Leaf from the Shangri Ramayana.
Valmiki Ramayana gives an action-filled narrative of the combat between Ravana and Jatayau, the king of Eagles, in the chapter Aranya Khanda. The battle ensues when the mighty king Ravana of Lanka is abducting Sita the wife of prince Rama of Ayodha who is living in exile in the forest with his wife Sita and younger brother Lakshman. Hearing Sita’s cries for help, Jatayu attempts to protect Sita.
Jatayu first tries to appeal to Ravana’s sense of duty and righteousness as a king, asking him to refrain from such a deplorable act that would sully his name as a king. When Ravana is not dissuaded, combat between the two ensues. Jatayu attacks Ravana with his claws, wings and beak inflicting many wounds on his body. He shatters Ravana's bows, arrows, and chariot, kills the mules of the chariot and plucks off the head of the charioteer with his beak. An enraged Ravana severs Jatayu’s wings, feet, and sides, leaving the valiant Jatayu to die in abject pain.
The painter chooses to interpret the scene in marked variance to the description in the Valmiki Ramayana. The moment of depiction chosen is not the gripping narrative of the combat in the sky which is described in it happening between “two gigantic clouds heaved by the tornadic gusts”. [3-51-2]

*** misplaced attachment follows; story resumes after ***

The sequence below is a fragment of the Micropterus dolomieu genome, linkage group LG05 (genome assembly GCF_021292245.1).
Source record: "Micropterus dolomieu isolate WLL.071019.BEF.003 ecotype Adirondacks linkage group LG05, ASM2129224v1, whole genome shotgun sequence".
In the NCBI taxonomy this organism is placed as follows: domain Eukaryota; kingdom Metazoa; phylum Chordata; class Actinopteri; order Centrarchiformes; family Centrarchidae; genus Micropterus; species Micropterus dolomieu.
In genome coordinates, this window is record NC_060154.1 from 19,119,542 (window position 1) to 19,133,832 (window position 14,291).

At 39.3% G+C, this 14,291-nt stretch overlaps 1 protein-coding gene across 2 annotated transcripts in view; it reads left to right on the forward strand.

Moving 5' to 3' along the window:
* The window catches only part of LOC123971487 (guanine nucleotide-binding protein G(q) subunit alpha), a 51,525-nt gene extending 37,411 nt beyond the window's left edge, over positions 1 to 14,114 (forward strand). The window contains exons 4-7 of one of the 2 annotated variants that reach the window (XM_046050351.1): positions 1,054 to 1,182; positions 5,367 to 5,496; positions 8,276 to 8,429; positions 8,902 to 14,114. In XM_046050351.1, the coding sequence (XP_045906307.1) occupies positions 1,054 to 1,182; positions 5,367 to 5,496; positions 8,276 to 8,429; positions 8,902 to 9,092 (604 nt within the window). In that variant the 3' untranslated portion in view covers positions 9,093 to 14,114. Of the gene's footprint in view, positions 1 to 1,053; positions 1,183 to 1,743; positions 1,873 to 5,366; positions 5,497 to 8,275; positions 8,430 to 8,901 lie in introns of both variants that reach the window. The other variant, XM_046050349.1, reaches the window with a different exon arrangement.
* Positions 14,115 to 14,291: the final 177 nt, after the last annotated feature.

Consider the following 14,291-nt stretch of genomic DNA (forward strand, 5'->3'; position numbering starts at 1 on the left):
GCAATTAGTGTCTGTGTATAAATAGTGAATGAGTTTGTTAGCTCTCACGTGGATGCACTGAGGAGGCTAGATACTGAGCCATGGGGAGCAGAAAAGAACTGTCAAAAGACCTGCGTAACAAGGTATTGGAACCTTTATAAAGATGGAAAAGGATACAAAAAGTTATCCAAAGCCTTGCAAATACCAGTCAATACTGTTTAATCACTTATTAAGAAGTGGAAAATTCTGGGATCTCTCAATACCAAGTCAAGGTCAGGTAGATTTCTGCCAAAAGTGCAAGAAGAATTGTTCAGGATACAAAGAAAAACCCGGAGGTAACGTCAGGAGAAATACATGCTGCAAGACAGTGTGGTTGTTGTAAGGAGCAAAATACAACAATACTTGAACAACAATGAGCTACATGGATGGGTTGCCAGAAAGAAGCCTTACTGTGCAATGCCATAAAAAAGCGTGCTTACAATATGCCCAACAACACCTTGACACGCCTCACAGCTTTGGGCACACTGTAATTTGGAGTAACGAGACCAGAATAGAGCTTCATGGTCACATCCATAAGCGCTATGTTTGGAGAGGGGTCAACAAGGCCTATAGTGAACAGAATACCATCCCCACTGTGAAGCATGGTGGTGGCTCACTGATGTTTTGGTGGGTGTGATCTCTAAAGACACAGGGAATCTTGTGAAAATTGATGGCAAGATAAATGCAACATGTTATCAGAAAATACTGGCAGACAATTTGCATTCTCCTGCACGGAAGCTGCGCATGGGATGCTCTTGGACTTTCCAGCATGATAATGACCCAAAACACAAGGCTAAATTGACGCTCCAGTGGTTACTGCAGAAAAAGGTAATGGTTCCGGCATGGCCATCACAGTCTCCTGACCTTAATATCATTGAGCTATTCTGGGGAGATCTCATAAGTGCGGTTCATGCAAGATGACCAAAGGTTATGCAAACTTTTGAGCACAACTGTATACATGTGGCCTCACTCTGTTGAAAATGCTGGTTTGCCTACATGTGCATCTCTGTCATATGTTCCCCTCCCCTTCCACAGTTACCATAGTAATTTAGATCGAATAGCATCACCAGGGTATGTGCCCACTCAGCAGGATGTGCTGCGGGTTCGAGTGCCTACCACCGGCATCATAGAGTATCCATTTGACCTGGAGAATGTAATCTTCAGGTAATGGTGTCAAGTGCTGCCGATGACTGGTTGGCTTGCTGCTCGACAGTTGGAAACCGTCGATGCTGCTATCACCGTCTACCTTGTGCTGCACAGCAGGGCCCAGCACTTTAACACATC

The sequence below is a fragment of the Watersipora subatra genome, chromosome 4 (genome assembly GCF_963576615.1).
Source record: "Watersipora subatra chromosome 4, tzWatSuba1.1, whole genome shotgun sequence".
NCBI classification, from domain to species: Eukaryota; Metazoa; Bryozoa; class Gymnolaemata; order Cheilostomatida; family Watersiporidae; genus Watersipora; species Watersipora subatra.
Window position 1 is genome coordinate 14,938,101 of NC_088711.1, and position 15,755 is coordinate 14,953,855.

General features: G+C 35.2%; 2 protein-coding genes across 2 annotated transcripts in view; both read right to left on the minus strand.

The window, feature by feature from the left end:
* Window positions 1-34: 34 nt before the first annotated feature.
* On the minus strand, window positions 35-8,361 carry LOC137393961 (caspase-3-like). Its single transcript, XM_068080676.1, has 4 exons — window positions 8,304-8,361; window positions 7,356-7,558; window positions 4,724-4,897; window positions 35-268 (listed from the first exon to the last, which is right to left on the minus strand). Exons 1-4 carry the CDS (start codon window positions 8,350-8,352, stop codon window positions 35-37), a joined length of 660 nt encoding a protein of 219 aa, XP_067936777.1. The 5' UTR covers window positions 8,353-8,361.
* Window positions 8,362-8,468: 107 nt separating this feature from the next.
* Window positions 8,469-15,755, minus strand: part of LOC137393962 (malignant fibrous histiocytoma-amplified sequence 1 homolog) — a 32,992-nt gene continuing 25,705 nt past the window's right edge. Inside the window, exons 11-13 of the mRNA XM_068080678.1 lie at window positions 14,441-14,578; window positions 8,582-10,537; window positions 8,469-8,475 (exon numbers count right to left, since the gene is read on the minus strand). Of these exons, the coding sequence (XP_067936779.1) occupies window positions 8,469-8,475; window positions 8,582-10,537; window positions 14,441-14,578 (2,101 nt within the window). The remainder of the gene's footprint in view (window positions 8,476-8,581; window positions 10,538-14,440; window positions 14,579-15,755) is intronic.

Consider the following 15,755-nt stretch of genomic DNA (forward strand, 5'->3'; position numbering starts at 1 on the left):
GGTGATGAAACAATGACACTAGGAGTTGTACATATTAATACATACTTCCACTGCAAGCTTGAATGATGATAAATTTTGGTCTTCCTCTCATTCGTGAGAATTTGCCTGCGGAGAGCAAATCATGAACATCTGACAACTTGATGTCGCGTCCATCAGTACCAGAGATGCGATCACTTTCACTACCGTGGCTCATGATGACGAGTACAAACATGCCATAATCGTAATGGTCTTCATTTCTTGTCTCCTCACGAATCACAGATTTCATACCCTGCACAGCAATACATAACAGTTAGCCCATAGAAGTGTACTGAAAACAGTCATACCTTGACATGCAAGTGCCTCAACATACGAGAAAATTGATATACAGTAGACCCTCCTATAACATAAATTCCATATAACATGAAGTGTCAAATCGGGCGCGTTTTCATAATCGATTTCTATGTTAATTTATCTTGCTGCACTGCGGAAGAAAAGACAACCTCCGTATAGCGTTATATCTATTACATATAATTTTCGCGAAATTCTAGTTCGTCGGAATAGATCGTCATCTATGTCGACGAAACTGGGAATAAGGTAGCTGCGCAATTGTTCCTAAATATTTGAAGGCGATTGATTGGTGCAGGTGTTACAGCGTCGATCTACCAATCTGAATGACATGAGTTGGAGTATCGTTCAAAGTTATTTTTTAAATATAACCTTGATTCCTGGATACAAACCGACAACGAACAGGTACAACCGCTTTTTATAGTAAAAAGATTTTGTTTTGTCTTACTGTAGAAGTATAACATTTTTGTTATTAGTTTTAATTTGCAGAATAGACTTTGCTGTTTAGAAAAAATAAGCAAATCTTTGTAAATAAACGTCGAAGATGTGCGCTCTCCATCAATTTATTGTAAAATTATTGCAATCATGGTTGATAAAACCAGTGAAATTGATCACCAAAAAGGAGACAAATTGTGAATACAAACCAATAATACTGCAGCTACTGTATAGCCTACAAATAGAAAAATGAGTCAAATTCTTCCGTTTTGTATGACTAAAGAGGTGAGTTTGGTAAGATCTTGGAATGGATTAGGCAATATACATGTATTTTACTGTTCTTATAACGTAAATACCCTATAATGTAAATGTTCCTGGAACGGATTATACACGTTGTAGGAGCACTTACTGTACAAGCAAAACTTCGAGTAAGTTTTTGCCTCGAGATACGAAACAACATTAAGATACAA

The painter situates the action firmly on the ground, a thin strip of the blue at the top of the page marking out the horizon. It is a moment of contemplative assessment of the situation amidst the combat. Jatayu has already lashed out against Ravana, whose mules are depicted in a mutilated heap on the ground, charioteer dead and chariot broken.
Confronting each other as formidable foes, the mighty Ravana stands arrayed with weapons in his twenty hands, in readiness for the next attack. A diminutive looking Sita expresses her anxiety over the outcome of the combat, with a hand gesture expressing her astonishment. The gesture is repeated by two of the three sages at the top left who are witness to the spectacular fight.
Although Jatayu is eventually defeated and killed by Ravana, the sympathies of the painter are clearly with the courageous bird, which is portrayed as an enormous figure dominating the picture frame. The bird’s profile is majestically rendered with his sharp beak, deadly talons and a steady gaze focussed on his enemy. In comparison, the many-headed Ravana, with his multiple arms, is depicted as less imposing and assumes a somewhat defensive stance.